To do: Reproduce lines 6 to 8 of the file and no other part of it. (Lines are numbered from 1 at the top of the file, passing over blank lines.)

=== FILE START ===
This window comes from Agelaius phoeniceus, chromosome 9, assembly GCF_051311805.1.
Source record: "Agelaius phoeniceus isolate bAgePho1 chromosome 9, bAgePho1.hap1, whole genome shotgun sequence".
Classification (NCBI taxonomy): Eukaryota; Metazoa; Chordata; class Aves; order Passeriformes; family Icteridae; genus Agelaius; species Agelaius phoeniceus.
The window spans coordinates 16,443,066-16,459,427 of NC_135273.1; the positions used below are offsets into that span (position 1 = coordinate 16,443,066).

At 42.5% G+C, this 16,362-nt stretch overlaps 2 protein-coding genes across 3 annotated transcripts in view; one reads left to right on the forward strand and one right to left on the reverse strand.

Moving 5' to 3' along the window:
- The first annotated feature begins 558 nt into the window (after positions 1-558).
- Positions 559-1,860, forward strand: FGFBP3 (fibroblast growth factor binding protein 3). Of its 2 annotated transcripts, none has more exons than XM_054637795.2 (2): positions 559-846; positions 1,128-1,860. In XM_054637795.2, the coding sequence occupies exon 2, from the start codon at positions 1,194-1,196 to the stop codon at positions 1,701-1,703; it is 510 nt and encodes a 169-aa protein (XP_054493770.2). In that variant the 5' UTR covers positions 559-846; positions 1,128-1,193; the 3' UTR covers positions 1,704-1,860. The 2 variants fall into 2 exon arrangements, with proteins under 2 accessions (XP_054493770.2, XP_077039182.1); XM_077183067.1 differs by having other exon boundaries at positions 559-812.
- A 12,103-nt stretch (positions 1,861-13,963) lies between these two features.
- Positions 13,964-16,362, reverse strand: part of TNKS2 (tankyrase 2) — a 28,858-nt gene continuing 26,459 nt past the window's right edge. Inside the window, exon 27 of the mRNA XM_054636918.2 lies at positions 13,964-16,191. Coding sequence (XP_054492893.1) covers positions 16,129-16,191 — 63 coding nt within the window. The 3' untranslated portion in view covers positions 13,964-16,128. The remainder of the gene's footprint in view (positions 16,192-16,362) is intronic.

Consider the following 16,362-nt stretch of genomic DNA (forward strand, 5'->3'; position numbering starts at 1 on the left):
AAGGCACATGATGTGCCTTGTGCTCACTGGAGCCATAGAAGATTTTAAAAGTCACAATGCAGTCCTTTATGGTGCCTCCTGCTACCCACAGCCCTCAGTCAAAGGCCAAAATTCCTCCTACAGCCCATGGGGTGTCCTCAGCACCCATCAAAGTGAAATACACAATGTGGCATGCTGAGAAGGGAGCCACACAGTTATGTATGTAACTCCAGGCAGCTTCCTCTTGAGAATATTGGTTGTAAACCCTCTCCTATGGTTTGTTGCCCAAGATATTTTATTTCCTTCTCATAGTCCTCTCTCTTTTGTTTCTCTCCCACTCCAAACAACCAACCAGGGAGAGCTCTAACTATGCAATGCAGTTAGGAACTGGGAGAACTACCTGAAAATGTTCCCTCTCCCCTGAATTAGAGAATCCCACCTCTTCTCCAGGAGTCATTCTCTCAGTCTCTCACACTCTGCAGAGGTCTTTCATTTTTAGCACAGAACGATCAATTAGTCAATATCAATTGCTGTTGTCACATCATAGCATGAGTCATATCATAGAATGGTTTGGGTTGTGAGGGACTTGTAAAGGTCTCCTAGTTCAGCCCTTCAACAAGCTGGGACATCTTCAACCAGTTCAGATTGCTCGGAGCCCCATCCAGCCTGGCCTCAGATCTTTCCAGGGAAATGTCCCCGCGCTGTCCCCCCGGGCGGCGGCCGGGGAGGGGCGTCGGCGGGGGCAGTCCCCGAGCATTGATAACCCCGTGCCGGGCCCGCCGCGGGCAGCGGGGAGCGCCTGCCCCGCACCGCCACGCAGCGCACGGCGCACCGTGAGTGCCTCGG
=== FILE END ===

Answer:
Moving 5' to 3' along the window:
- The first annotated feature begins 558 nt into the window (after positions 1-558).
- Positions 559-1,860, forward strand: FGFBP3 (fibroblast growth factor binding protein 3). Of its 2 annotated transcripts, none has more exons than XM_054637795.2 (2): positions 559-846; positions 1,128-1,860. In XM_054637795.2, the coding sequence occupies exon 2, from the start codon at positions 1,194-1,196 to the stop codon at positions 1,701-1,703; it is 510 nt and encodes a 169-aa protein (XP_054493770.2). In that variant the 5' UTR covers positions 559-846; positions 1,128-1,193; the 3' UTR covers positions 1,704-1,860. The 2 variants fall into 2 exon arrangements, with proteins under 2 accessions (XP_054493770.2, XP_077039182.1); XM_077183067.1 differs by having other exon boundaries at positions 559-812.